Veteran’s Housing Fair Wages War on Homelessness

Veterans and family members wait in line for housing assistance. (Photo by Jackson Guilfoil)

As Orange County’s homeless population gets larger, the Long Beach Veterans Administration hospital has been hosting housing fairs for homeless veterans, intending to get them housing or connect them to county services.

One such event happened on Thursday, Aug. 29, at Mission Viejo’s Norman P. Murray Community and Senior Center, where VA workers asked homeless veterans a series of questions to determine their eligibility for VA-supported housing subsidies and healthcare services.

“I get a retirement payment but that’s not enough,” said Vern Fleming, an 85-year-old Vietnam War veteran who’s been homeless for 14 years. “No money.”

Fleming was there for housing, and his difficulties echoed those of many other veterans in the room. Many say they felt left behind and are struggling to afford the astronomical cost of living in Orange County.

Other veterans, such as former Marine Cliff Turner, simply wanted to see if they qualified for VA benefits and didn’t expect too much.

“I’m taking it one step at a time,” said Turner, who’s been homeless for 20 years. “I’ll get in the computer and take it from there.”

After the RePlanet recycling plant closures, Turner lost his only source of income. He wanted to see if the VA could offer him financial assistance or food stamps. He used to receive disability checks for manic depressive disorder, which hindered his ability to work.

If a veteran was not eligible for the Housing and Urban Development-Veteran’s Affairs Supportive Housing program, or HUD-VASH, he or she was referred to a non-veteran’s housing service such as the OC Housing Authority, which issues Section 8 housing vouchers for low-income people.

The HUD-VASH vouchers offer to pay for market-rate housing for veterans, but they also require case management to help provide homeless veterans with services such as mental health counseling and addiction treatment should they need them.

However, Long Beach VA Director of Public Communications and Relations Richard Beam acknowledged that subsidies landlords could receive through the voucher may not always be up to date with the market

“What I need is landlords that are willing to say ‘I want to support, and I’m going to offer my property and accept the voucher,’” said Beam, who added that landlords should think about “patriotism, not the economy.”

VA Social Work Supervisor Paul McDonough supported Beam’s assertion that the biggest hurdles for homeless veterans getting housing are landlords.

“The biggest one (problem) is being able to find landlords that accept them,” McDonough said. “Landlords get to be choosy and charge high amounts of money.”

McDonough elaborated by saying that he sees landlords hesitate to accept HUD-VASH vouchers nor agree to rent out to veterans transitioning out of homelessness because they don’t want to risk losing money should the veteran relapse into any of the issues that might have contributed to their homelessness.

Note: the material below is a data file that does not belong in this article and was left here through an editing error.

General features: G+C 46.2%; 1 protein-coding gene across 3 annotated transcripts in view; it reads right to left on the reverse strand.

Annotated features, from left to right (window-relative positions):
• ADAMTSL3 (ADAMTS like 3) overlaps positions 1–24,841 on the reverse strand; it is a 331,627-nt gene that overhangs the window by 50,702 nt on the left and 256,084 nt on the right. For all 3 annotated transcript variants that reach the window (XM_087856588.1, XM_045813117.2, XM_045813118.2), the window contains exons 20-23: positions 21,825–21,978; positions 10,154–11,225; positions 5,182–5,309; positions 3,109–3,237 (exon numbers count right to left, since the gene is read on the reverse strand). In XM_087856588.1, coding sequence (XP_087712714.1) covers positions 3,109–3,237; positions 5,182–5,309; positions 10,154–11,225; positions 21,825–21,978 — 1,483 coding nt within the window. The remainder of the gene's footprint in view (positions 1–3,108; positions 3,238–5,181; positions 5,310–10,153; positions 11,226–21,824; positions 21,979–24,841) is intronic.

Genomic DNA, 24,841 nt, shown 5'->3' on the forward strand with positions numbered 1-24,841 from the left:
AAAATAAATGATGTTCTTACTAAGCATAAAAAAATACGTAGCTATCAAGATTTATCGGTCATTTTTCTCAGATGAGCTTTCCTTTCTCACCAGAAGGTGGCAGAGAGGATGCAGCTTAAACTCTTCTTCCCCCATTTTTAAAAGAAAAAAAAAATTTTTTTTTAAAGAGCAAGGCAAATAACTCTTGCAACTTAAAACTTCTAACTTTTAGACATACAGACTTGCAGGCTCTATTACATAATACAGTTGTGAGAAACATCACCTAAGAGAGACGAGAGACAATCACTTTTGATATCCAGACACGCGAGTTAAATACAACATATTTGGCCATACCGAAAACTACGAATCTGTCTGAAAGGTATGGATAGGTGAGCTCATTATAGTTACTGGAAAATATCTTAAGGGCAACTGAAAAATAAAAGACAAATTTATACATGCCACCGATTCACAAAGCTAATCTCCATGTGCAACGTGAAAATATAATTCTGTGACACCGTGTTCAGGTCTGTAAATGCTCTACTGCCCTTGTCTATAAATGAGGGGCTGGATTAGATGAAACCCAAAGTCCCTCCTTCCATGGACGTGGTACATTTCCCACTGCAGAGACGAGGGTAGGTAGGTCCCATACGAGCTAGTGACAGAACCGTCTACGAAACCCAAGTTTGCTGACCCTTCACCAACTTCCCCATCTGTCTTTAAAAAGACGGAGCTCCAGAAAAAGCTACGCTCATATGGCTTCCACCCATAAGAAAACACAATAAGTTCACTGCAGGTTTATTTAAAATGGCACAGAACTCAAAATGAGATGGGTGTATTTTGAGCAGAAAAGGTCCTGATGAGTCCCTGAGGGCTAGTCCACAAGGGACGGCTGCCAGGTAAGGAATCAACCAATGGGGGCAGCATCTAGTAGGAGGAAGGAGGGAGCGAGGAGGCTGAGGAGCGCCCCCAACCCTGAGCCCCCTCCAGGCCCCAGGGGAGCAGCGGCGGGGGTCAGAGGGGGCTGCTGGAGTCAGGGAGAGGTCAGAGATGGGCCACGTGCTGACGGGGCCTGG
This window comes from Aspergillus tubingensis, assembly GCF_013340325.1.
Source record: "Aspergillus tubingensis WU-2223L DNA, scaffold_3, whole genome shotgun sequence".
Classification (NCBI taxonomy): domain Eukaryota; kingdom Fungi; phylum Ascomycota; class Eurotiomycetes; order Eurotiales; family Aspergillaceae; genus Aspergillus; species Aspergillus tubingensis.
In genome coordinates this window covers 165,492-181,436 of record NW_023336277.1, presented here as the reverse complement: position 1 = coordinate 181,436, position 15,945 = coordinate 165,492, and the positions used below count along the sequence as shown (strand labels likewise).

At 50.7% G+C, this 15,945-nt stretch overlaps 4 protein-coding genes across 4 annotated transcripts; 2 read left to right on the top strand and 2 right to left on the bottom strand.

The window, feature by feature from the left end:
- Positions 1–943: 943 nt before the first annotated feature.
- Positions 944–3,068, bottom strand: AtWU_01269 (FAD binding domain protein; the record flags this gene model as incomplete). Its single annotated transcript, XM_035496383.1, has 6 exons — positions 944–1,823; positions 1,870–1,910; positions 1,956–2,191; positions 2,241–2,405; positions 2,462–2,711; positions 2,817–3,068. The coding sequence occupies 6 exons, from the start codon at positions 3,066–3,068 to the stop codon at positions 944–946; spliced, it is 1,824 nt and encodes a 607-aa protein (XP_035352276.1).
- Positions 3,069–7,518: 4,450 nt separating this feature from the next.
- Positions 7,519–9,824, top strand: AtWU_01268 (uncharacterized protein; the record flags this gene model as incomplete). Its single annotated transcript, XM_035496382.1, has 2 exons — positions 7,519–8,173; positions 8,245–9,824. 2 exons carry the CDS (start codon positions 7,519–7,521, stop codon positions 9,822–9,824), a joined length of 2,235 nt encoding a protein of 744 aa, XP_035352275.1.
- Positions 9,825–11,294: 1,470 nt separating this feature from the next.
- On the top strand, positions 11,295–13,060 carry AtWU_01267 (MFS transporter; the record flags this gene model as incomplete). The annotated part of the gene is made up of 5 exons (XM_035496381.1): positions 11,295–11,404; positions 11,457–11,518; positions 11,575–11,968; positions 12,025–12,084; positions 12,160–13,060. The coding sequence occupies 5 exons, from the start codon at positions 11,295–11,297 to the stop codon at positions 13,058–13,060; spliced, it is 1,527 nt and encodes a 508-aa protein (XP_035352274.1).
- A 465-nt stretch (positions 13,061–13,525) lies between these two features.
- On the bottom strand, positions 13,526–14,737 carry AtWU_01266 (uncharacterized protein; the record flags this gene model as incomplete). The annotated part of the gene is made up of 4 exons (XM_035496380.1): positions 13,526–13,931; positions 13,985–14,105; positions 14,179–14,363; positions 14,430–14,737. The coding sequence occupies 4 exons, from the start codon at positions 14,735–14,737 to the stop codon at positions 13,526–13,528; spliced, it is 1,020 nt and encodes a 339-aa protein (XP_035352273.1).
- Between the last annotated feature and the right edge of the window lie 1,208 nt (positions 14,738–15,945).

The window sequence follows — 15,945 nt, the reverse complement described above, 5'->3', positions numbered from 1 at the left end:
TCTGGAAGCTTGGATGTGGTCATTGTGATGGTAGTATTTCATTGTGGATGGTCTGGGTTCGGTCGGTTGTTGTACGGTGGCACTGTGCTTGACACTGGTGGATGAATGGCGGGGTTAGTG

Orange County’s point in time count states that there are 311 homeless veterans currently in Orange County, but Beam said that there are many more who were not counted, either because they chose not to identify as a veteran, or they simply weren’t found.

The homeless veterans at the housing fair skewed older, with a few exceptions, because younger homeless veterans tend to accept less help and be less visible, according to McDonough.

Beam said that of the 80 homeless veterans they spoke with, 52 qualified for HUD-VASH.

The housing fair was held in South County, which contains the fewest amount of homeless people in Orange County, and the previous two events were in North and Central County. To get homeless veterans to the housing fair, the VA had a van service ferrying people to the location from wherever they may be in Orange County.

The Long Beach VA has been coming to Orange County since January to alleviate the homelessness crisis, which Beam has unfortunately dealt with in his personal life. His brother, a homeless Navy veteran, committed suicide around 25 years ago.

“If the will of the county was then what it is now, he would still be alive,” Beam said.

To help homeless veterans, Orange County announced in July the Marching Home strategy aiming to end veteran homelessness by December 2020, after securing $2.9 million in state funding.

“Some of it is being put into landlord incentive programs; the bulk of it will be put into actual ground up construction (of veteran housing),” said 5th District Representative Lisa Bartlett. “You couple that with private sector funding and then county funding and pretty soon you’ve cobbled together a lot of dollars that we can utilize to push out into significant progress.”

Some of that construction includes the Santa Ana and Placentia Veteran’s Villages, which the county says will be completed in March and August of 2020.

As of press time, Orange County has yet to secure the private and county funding for the Marching Home project.

“I’m cautiously optimistic because it seems so doable,” Beam said. “If the constituents in Orange County really wanted to do this, if there ever were a time we could succeed it’s now. But I’m not drinking the Kool-Aid yet.”

3 Replies to “Veteran’s Housing Fair Wages War on Homelessness”

  1. Thank you for writing this article. To many people do not understand what vets go through. Often people think only combat vets are the ones with PTSD. In the four years I was in the military I almost got killed three times and never fired a shot in anger. We as a country have been in war nonstop since Vietnam. Enough of this BS. And again Jackson, thank you.

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